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Perfect Tense Fallacies
In New Testament Greek, the perfect tense is notoriously disputed and all sorts of semantic functions are attributed to it.
For many, the perfect tense refers to a past event with on-going significance (e.g., William Mounce), for others it denotes a more intense proximity to the action described (e.g., Con Campbell), and for others it signifies the particular state of something (e.g., Stan Porter).
Now, I won’t bore you with the details of Greek nerdiness, but the first option, a past event with on-going significance leads to some over-done exegesis. Let me give you a couple of examples from the commentaries of James D. G. Dunn.
Crucified with Christ
Consider this verse in Galatians:
I have been crucified with Christ (χριστῷ συνεσταύρωμαι), and it is no longer I who live, but it is Christ who lives in me. And the life I now live in the flesh I live by the faith of the Son of God, who loved me and gave himself for me. (Gal 2:19b-20)
Here, Dunn comments about the perfect tense of “crucified with Christ”:
Here particularly striking is the tense used – not aorist (my crucifixion was an event which was over and done some time in the past), but perfect (I have been nailed to the cross with Christ, and am still hanging with him); so also in Gal. iii.1, vi.14 and Rom. vi.5.
Paul probably uses the perfect tense to highlight something, but I doubt it’s the duration of co-crucifixion with Christ, it’s more like the state or quality of being co-crucified with Christ. An accent is placed not on the time but on the reality or gravity of the event.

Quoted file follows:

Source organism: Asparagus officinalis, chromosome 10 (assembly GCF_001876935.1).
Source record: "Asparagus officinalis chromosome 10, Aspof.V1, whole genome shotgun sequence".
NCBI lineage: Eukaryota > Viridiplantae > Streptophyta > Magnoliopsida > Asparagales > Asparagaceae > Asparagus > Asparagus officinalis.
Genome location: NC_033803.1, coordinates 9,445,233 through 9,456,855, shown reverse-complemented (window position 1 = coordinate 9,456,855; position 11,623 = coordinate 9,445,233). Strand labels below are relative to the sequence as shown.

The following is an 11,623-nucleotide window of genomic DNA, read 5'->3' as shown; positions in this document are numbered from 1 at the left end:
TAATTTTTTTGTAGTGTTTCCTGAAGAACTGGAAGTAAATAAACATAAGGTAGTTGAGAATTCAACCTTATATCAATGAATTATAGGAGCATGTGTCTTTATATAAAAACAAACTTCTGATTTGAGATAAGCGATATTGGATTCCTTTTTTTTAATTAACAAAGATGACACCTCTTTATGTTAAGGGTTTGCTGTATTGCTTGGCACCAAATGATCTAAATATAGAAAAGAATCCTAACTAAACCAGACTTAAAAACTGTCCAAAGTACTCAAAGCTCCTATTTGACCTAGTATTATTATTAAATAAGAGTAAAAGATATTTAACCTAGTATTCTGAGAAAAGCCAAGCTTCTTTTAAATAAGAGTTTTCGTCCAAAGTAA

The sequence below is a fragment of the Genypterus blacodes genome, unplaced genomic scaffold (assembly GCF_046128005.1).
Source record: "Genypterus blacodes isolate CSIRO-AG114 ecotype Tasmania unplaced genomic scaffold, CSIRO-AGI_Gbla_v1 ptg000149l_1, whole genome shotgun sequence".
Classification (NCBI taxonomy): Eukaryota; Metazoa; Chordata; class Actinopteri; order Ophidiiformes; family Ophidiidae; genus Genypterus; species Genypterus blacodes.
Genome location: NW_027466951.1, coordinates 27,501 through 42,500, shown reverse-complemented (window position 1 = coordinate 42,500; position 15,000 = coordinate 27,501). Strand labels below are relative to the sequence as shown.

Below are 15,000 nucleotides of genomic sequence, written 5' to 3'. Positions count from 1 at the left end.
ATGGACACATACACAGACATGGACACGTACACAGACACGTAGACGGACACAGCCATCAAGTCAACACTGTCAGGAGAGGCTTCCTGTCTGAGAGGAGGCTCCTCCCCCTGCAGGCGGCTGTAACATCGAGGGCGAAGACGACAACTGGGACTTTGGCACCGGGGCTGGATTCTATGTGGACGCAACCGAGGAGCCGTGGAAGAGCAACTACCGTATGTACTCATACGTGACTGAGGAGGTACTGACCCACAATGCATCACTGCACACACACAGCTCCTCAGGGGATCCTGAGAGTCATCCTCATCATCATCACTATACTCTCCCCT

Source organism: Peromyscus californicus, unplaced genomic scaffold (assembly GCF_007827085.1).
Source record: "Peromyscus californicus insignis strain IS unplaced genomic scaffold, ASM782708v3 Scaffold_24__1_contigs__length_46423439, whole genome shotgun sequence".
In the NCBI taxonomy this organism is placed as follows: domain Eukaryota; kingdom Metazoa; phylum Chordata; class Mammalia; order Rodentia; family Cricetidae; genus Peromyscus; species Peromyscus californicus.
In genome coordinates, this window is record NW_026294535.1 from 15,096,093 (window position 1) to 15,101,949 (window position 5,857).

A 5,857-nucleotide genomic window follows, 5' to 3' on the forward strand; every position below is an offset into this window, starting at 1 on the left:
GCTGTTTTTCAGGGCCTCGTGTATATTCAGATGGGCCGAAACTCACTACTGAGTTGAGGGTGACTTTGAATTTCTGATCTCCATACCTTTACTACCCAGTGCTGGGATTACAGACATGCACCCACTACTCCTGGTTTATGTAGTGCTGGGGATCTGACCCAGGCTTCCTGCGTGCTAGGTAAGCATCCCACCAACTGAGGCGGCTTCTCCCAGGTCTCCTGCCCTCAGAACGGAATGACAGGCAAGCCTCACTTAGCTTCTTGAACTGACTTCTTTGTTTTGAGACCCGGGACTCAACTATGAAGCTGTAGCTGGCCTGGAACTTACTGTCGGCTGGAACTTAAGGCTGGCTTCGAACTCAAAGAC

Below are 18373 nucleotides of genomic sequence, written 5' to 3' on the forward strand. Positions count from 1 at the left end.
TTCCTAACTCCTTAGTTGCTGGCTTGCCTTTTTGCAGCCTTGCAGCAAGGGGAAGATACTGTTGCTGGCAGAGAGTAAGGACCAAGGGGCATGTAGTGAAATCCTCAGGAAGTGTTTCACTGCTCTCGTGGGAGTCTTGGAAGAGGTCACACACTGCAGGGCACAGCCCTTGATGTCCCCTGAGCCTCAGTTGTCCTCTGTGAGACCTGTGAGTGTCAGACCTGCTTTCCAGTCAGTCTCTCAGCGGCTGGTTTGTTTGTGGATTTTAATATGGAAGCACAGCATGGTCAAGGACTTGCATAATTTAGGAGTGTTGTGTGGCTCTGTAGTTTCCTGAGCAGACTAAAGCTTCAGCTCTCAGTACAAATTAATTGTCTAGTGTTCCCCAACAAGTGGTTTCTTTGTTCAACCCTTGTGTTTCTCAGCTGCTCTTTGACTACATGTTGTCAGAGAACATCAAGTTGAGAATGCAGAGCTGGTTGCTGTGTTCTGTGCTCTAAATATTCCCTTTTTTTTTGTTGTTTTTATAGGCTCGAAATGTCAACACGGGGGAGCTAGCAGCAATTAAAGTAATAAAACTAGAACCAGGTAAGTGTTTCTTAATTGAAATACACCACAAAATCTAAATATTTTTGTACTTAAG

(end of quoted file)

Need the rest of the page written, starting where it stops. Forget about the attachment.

Christ a Servant of the Jews
Paul wrote to the Romans:
For I tell you that Christ has become a servant (χριστὸν διάκονον γεγενῆσθαι) of the circumcised on behalf of the truth of God in order that he might confirm the promises given to the ancestors. (Rom 15:8).
Dunn, similar to other commentators, says this about the perfect tense of “become”:
The use of the perfect tense (γεγενῆσθαι) must mean that Paul intends to describe Jesus as “servant of the circumcised” not merely during his earthly ministry (cf. particularly Gal 4:4), but as still so … referring not simply to the continuing result of his time on earth.
Once more, does the perfect tense imply an extended duration for some action or simply highlight the action itself? Christ became a servant of the circumcision (i.e., Jews) and it is perhaps the fact or quality of the service that is highlighted, not the enduring chronology of that service.
I have to add, in this verse in Rom 15:8, some manuscripts switch the perfect tense for the aorist tense. To which at least one commentator - I can’t remember which one - attributes an anti-Jewish ethos to the scribe who made the switch, i.e. rather than say that Jesus continues to be a servant of the Jews via the perfect tense some nasty scribe changed it to the aorist tense to imply that it is done and dusted in the past. Besides the fact that the aorist gradually replaced the perfect tense in developing usage of Greek, that’s a massive over-freighting of significance to the tense form of Greek verbs!
In sum, always be a little bit skeptical when somebody makes a big, big deal about the deployment of the perfect tense form.
Find some basic and intermediate Greek resources over at Logos, I recommend Stan Porter’s Idioms of the Greek New Testament , Rob Plummer and Ben Merkle’s Going Deeper with New Testament Greek, and Con Campbell’s Basics of Verbal Aspect.
James D. G. Dunn, The Epistle to the Galatians (BNTC; London: A&C Black, 1993), 144.
James D. G. Dunn, Romans 9-16 (WBC; Nashville, TN: Thomas Nelson, 1988), 847.
D.A. Carson (ed) with Constantine R. Campbell Buist M. Fanning, Stanley E. Porter The Perfect Storm: Critical Discussion of the Semantics of the Greek Perfect Tense Under Aspect Theory (Berlin: Peter Lang, 2021).